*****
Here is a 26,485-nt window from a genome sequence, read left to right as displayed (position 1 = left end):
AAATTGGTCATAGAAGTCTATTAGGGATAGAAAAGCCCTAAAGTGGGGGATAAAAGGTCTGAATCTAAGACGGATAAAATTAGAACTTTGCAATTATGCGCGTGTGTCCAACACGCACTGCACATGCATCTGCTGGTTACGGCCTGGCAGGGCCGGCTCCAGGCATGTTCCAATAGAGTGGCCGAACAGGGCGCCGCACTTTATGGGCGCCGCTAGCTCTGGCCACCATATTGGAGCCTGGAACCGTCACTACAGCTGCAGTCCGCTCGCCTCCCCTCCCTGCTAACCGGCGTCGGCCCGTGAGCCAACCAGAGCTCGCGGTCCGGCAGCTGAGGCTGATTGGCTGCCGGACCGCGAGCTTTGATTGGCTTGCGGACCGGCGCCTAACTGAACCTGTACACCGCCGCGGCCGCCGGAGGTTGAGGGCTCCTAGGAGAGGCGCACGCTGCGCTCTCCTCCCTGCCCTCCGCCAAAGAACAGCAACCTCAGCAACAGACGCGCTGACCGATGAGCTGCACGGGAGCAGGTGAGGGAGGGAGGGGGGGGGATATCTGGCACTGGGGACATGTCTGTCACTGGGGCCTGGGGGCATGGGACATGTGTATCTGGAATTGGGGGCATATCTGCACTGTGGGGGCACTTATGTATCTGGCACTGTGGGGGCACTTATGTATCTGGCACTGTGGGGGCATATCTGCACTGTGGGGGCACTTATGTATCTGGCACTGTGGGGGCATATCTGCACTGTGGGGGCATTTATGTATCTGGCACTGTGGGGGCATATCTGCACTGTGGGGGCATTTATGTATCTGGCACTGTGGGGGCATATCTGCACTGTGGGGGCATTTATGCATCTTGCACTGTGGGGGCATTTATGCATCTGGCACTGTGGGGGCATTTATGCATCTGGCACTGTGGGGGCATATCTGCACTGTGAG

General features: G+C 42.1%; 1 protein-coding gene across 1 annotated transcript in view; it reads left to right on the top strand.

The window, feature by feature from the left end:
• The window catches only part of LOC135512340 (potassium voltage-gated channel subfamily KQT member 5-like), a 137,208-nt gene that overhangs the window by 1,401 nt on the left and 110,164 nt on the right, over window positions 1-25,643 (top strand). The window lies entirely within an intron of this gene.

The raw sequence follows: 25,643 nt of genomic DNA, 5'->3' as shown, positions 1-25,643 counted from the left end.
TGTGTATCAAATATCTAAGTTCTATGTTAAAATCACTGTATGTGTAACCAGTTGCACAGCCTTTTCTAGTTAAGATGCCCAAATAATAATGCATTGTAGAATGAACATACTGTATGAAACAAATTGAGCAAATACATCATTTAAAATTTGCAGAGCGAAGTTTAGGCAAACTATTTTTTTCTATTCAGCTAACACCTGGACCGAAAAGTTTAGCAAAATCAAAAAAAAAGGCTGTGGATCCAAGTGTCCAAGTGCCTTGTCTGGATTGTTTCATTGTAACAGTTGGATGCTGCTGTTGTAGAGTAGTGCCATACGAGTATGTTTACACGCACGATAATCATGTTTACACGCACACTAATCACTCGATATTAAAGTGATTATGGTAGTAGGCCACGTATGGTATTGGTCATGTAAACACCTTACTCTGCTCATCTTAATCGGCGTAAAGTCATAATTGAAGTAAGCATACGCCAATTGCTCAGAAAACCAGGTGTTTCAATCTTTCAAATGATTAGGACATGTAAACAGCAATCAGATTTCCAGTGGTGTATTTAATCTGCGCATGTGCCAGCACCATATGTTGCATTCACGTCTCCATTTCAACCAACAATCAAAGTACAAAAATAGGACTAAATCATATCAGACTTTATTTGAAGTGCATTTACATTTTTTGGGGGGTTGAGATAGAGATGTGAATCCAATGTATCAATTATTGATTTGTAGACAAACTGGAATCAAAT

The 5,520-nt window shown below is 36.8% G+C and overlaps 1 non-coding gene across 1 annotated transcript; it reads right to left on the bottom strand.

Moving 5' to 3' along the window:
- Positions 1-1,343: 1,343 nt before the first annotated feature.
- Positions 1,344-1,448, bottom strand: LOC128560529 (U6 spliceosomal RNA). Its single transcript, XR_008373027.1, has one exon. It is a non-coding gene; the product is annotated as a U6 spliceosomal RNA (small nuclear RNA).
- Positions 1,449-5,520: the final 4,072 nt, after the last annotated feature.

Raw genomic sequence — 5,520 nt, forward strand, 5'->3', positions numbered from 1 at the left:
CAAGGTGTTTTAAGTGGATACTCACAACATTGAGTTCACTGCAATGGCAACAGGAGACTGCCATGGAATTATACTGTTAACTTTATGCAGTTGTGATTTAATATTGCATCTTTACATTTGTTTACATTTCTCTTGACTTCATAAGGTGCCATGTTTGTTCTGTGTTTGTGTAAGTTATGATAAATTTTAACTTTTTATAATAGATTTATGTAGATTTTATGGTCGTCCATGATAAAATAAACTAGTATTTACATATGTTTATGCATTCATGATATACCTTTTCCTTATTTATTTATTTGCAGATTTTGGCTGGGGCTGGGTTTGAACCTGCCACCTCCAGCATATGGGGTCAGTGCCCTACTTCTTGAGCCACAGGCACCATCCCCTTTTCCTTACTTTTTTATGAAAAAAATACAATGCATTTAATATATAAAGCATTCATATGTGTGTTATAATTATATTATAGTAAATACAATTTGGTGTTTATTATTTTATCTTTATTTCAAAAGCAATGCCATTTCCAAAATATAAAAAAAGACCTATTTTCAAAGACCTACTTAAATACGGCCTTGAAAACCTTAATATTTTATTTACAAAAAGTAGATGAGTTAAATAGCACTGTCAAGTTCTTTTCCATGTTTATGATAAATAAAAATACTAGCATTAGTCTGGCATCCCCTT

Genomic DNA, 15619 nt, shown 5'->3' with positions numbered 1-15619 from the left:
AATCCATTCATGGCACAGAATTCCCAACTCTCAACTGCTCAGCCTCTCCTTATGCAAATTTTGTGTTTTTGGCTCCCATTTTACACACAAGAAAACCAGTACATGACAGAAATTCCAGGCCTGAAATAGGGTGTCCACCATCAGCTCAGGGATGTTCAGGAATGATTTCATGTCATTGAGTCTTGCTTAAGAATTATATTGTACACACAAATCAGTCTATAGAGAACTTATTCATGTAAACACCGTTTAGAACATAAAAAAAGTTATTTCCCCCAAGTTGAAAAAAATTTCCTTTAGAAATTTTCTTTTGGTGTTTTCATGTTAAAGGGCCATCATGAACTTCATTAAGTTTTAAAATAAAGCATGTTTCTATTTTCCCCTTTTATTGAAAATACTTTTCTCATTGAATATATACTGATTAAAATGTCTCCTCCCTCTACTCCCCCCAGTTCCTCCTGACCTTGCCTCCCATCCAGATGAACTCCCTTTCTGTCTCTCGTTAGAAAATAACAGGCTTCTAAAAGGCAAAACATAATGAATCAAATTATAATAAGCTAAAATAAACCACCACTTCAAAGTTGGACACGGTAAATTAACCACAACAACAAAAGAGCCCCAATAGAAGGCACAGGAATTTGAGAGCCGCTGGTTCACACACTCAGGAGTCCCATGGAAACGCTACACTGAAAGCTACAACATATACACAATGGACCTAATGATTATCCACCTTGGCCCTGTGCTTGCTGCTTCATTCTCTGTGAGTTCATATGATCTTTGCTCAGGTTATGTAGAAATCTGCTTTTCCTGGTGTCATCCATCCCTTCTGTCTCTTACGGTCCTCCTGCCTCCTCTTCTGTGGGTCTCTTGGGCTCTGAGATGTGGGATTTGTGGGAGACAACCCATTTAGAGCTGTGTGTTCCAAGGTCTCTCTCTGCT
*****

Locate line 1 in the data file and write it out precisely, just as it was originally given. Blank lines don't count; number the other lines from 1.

Here is a 26,485-nt window from a genome sequence, read left to right as displayed (position 1 = left end):